B] “I would say so, absolutely. I will always remember how a good friend of mine took a year out from university and travelled the world, and when he came back, there was this aura about him, and this sense that he had really grown-up. He had experienced so much more than us, because we stayed at home. Now, that is what’s happened to us being a part of this band. We have gotten to experience so much, and that is bound to shape us as people. I think that travelling around has shaped us collectively as a unit. We’re a lot closer now than we ever used to be.”

S] Things have been going very well for you recently, so can you tell us about some of the biggest challenges that you have had to face?

C] “Recently, just writing the record. There were loads of points were we thought that we were ready to record. Even from last Christmas, we were sure that we had the songs. Then, we kept getting told by the people around us that ‘You’re not quite there yet’ – of course, our natural reaction was to argue against that. It was a struggle to keep going when we thought that we had already written the best songs that we could. So, yeah, the main challenge was persevering until the point where everybody felt that we were ready. To be fair, the people that said those things to us were probably right!”

S] What would your advice be to bands coming out of smaller areas like Hull, York or Preston for example, on how to approach achieving commercial success – do they have to move away?

B] “I don’t think so. Certainly for us, a big part of our band is where we come from. Yeah, we could’ve moved to London and it might have accelerated our exposure to ‘the industry’ or music fans because there are more people who live in London. However, we wouldn’t have been as natural or as comfortable there, because it’s an ‘alien’ environment to us. I think that a big part of writing music is being true to ourselves. If an artist comes from Preston, then there’s no reason why they should have to move away. It’s important for people to play to their home town first and then take it out so that it can get to fresh ears. So, if you live in Preston, then drive up to Manchester. Or, York…you can drive through to Hull and play some gigs. Expand it naturally, rather than trying to force something.”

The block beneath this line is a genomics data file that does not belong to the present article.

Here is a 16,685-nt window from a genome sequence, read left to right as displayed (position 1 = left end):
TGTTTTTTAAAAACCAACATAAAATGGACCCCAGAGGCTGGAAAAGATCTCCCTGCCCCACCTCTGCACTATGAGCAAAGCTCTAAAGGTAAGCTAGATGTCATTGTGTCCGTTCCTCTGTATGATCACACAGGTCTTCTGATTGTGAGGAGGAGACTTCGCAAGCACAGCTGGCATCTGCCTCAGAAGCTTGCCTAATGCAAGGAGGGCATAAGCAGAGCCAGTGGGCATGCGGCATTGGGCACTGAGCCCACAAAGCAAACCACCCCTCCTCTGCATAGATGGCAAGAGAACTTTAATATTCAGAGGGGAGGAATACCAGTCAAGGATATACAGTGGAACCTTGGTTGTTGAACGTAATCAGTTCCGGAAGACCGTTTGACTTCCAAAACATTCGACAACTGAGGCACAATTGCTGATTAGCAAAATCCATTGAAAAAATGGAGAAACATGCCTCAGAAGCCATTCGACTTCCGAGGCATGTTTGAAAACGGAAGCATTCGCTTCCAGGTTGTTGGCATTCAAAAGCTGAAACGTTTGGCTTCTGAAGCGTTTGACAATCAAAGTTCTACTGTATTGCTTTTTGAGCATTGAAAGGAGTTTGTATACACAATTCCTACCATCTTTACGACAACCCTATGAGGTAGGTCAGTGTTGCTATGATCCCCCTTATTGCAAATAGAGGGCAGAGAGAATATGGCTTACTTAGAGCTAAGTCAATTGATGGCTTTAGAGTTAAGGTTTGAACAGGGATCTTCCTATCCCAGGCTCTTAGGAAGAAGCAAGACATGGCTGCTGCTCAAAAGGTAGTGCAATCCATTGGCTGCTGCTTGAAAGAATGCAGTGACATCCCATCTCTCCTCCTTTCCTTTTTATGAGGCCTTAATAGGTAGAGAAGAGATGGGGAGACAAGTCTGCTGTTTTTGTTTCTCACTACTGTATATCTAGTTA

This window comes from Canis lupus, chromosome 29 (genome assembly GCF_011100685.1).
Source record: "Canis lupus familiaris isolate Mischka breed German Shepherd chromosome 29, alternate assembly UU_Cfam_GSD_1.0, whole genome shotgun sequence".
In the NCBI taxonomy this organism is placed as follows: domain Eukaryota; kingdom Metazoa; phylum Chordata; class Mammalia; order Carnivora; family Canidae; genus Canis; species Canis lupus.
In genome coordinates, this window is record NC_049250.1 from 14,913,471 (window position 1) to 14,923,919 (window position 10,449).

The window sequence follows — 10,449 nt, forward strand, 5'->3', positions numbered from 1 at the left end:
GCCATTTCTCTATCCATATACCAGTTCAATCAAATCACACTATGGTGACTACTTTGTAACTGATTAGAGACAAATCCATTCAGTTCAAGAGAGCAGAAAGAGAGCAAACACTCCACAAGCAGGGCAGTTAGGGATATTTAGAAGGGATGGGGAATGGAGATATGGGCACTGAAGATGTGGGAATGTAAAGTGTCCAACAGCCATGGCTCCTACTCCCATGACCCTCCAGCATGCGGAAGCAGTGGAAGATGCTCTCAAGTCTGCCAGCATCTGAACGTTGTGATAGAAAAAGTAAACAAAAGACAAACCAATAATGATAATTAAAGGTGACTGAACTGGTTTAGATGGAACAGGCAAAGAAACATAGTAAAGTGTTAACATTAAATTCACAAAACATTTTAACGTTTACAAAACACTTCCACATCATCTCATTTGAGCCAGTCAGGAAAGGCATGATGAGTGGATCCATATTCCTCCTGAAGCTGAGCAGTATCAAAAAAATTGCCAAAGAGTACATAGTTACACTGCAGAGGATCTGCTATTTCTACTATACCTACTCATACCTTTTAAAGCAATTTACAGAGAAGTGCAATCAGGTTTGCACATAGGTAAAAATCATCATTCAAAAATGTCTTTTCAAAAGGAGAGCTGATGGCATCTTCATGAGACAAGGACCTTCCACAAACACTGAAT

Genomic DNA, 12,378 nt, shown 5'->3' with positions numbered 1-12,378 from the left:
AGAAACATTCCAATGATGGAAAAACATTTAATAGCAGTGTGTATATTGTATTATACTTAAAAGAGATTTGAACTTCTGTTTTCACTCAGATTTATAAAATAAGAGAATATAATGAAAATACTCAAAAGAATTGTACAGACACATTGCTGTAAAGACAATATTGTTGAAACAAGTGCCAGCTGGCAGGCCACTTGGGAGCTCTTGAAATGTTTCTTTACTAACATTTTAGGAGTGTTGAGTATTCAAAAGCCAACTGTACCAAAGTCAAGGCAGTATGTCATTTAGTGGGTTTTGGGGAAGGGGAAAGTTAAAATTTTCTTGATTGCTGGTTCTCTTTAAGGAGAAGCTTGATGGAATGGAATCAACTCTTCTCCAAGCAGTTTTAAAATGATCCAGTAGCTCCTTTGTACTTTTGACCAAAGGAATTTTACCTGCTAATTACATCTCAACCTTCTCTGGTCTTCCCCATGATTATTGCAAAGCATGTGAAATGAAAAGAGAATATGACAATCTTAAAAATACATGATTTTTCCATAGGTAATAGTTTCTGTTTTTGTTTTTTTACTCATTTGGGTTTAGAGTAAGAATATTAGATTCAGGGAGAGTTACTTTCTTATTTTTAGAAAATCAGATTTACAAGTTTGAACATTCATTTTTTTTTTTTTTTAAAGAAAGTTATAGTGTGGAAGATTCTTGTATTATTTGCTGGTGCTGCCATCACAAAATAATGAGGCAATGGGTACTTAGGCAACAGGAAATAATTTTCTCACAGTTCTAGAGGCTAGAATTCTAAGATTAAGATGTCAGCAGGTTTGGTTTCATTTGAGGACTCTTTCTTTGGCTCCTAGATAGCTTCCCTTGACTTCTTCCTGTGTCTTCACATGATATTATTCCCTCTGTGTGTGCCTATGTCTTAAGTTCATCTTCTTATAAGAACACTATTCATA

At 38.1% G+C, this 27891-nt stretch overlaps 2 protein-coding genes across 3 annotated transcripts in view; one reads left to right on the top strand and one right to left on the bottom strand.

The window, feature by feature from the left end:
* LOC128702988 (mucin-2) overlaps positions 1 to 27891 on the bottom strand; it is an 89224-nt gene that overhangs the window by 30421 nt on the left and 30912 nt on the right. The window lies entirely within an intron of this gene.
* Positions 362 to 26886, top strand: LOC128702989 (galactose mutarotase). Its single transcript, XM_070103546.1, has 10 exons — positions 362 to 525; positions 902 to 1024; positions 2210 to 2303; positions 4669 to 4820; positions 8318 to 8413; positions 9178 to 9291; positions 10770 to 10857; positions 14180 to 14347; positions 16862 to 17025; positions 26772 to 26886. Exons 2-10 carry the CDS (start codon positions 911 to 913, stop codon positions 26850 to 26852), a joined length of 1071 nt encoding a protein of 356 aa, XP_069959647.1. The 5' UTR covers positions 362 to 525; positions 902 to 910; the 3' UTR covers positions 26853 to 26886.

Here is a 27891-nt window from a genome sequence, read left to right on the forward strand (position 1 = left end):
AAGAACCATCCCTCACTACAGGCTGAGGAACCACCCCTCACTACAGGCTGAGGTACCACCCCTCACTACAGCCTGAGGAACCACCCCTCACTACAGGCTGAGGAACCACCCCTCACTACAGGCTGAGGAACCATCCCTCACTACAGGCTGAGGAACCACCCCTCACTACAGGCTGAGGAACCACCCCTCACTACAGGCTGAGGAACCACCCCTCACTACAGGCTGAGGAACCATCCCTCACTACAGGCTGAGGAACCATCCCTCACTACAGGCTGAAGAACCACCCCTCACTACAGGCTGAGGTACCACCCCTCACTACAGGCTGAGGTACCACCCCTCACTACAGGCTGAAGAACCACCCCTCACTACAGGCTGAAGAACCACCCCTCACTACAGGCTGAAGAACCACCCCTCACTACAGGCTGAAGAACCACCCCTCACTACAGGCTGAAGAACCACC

C] “For me, it’s important for any band to practice loads. Also, people will always get told that they shouldn’t be in a band because it never works or stuff like that – don’t take no for an answer. It’s all about perseverance, because nothing gets handed to you. Even if you don’t feel like you are getting anywhere for a year…you have to keep going. People see us and how our profile has raised and they immediately think that it’s all just ‘happened’, but it’s come from hard work. An artist needs to put their heart and soul into it. That’s not just for us, and in our industry but also any other. People that put the work in are the ones that get the most back.”

S] Is there a moment in the last year or recently that you have both had that keeps you motivated – on the days that you find yourselves the most stressed out, what keeps you going?

B] “I can’t think of a single moment. I could name you loads. The biggest thing that keeps me going personally though, is the interaction that we get to have with our fans when we play live. Obviously we don’t meet all of the people that buy our CDs, but when we perform we get to meet the people that really appreciate what we do and have come out to watch us. For me, that’s the main thing that keeps me ticking over.”

C] “I get so many. There are a lot of lows though. Especially on tours for a band at our level who are doing headline shows but they are still pretty small dates. There are a lot of points where it doesn’t seem like we are getting anywhere, but then, we’ll have a gig and one person will come up to us and talk about how much our band means to them – that makes the long drives and vans breaking down really worth it!”